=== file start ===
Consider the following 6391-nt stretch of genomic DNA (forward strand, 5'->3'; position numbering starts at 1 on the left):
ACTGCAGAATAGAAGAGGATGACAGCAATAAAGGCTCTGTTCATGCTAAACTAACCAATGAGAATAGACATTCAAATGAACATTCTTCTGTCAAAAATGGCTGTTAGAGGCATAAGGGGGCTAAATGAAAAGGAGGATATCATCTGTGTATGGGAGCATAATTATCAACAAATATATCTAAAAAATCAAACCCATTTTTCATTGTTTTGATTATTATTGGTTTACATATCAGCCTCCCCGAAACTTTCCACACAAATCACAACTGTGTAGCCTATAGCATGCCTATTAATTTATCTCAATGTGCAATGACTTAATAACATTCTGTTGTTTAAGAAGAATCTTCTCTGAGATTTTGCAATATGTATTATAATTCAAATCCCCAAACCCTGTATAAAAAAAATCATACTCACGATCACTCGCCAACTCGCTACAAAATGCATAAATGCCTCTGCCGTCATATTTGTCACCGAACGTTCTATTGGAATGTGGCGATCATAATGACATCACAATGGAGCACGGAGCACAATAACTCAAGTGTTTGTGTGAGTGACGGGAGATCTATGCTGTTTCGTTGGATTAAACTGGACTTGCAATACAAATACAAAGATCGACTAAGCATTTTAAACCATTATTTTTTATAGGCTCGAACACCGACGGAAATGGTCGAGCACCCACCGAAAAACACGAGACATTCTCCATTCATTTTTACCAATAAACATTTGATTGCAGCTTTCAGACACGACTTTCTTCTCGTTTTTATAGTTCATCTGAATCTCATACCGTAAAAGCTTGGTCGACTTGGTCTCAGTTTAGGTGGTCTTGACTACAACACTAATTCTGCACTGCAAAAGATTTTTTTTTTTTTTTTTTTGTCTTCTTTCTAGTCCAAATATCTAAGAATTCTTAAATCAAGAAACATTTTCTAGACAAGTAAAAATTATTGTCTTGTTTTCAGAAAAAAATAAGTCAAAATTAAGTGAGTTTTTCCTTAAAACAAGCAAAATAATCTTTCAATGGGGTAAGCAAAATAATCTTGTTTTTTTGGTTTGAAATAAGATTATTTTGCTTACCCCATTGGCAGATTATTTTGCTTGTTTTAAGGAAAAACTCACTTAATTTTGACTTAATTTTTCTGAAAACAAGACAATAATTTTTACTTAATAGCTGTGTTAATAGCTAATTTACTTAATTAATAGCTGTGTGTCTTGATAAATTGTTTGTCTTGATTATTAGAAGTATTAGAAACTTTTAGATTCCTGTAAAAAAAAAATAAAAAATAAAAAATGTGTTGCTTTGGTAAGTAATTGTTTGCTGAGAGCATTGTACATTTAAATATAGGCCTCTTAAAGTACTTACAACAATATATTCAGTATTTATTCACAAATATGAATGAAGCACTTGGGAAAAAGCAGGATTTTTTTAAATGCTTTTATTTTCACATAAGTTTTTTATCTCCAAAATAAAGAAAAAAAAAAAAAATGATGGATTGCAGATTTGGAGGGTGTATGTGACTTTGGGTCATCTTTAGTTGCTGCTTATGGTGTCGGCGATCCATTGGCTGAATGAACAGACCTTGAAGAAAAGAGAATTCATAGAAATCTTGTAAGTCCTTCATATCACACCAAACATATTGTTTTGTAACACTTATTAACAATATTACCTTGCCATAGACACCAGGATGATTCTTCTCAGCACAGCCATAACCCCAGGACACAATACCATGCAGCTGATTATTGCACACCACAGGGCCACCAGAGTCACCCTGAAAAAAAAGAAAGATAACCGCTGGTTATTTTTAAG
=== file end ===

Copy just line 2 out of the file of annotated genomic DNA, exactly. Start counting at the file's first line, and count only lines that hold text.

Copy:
ACTGCAGAATAGAAGAGGATGACAGCAATAAAGGCTCTGTTCATGCTAAACTAACCAATGAGAATAGACATTCAAATGAACATTCTTCTGTCAAAAATGGCTGTTAGAGGCATAAGGGGGCTAAATGAAAAGGAGGATATCATCTGTGTATGGGAGCATAATTATCAACAAATATATCTAAAAAATCAAACCCATTTTTCATTGTTTTGATTATTATTGGTTTACATATCAGCCTCCCCGAAACTTTCCACACAAATCACAACTGTGTAGCCTATAGCATGCCTATTAATTTATCTCAATGTGCAATGACTTAATAACATTCTGTTGTTTAAGAAGAATCTTCTCTGAGATTTTGCAATATGTATTATAATTCAAATCCCCAAACCCTGTATAAAAAAAATCATACTCACGATCACTCGCCAACTCGCTACAAAATGCATAAATGCCTCTGCCGTCATATTTGTCACCGAACGTTCTATTGGAATGTGGCGATCATAATGACATCACAATGGAGCACGGAGCACAATAACTCAAGTGTTTGTGTGAGTGACGGGAGATCTATGCTGTTTCGTTGGATTAAACTGGACTTGCAATACAAATACAAAGATCGACTAAGCATTTTAAACCATTATTTTTTATAGGCTCGAACACCGACGGAAATGGTCGAGCACCCACCGAAAAACACGAGACATTCTCCATTCATTTTTACCAATAAACATTTGATTGCAGCTTTCAGACACGACTTTCTTCTCGTTTTTATAGTTCATCTGAATCTCATACCGTAAAAGCTTGGTCGACTTGGTCTCAGTTTAGGTGGTCTTGACTACAACACTAATTCTGCACTGCAAAAGATTTTTTTTTTTTTTTTTTTGTCTTCTTTCTAGTCCAAATATCTAAGAATTCTTAAATCAAGAAACATTTTCTAGACAAGTAAAAATTATTGTCTTGTTTTCAGAAAAAAATAAGTCAAAATTAAGTGAGTTTTTCCTTAAAACAAGCAAAATAATCTTTCAATGGGGTAAGCAAAATAATCTTGTTTTTTTGGTTTGAAATAAGATTATTTTGCTTACCCCATTGGCAGATTATTTTGCTTGTTTTAAGGAAAAACTCACTTAATTTTGACTTAATTTTTCTGAAAACAAGACAATAATTTTTACTTAATAGCTGTGTTAATAGCTAATTTACTTAATTAATAGCTGTGTGTCTTGATAAATTGTTTGTCTTGATTATTAGAAGTATTAGAAACTTTTAGATTCCTGTAAAAAAAAAATAAAAAATAAAAAATGTGTTGCTTTGGTAAGTAATTGTTTGCTGAGAGCATTGTACATTTAAATATAGGCCTCTTAAAGTACTTACAACAATATATTCAGTATTTATTCACAAATATGAATGAAGCACTTGGGAAAAAGCAGGATTTTTTTAAATGCTTTTATTTTCACATAAGTTTTTTATCTCCAAAATAAAGAAAAAAAAAAAAAATGATGGATTGCAGATTTGGAGGGTGTATGTGACTTTGGGTCATCTTTAGTTGCTGCTTATGGTGTCGGCGATCCATTGGCTGAATGAACAGACCTTGAAGAAAAGAGAATTCATAGAAATCTTGTAAGTCCTTCATATCACACCAAACATATTGTTTTGTAACACTTATTAACAATATTACCTTGCCATAGACACCAGGATGATTCTTCTCAGCACAGCCATAACCCCAGGACACAATACCATGCAGCTGATTATTGCACACCACAGGGCCACCAGAGTCACCCTGAAAAAAAAGAAAGATAACCGCTGGTTATTTTTAAG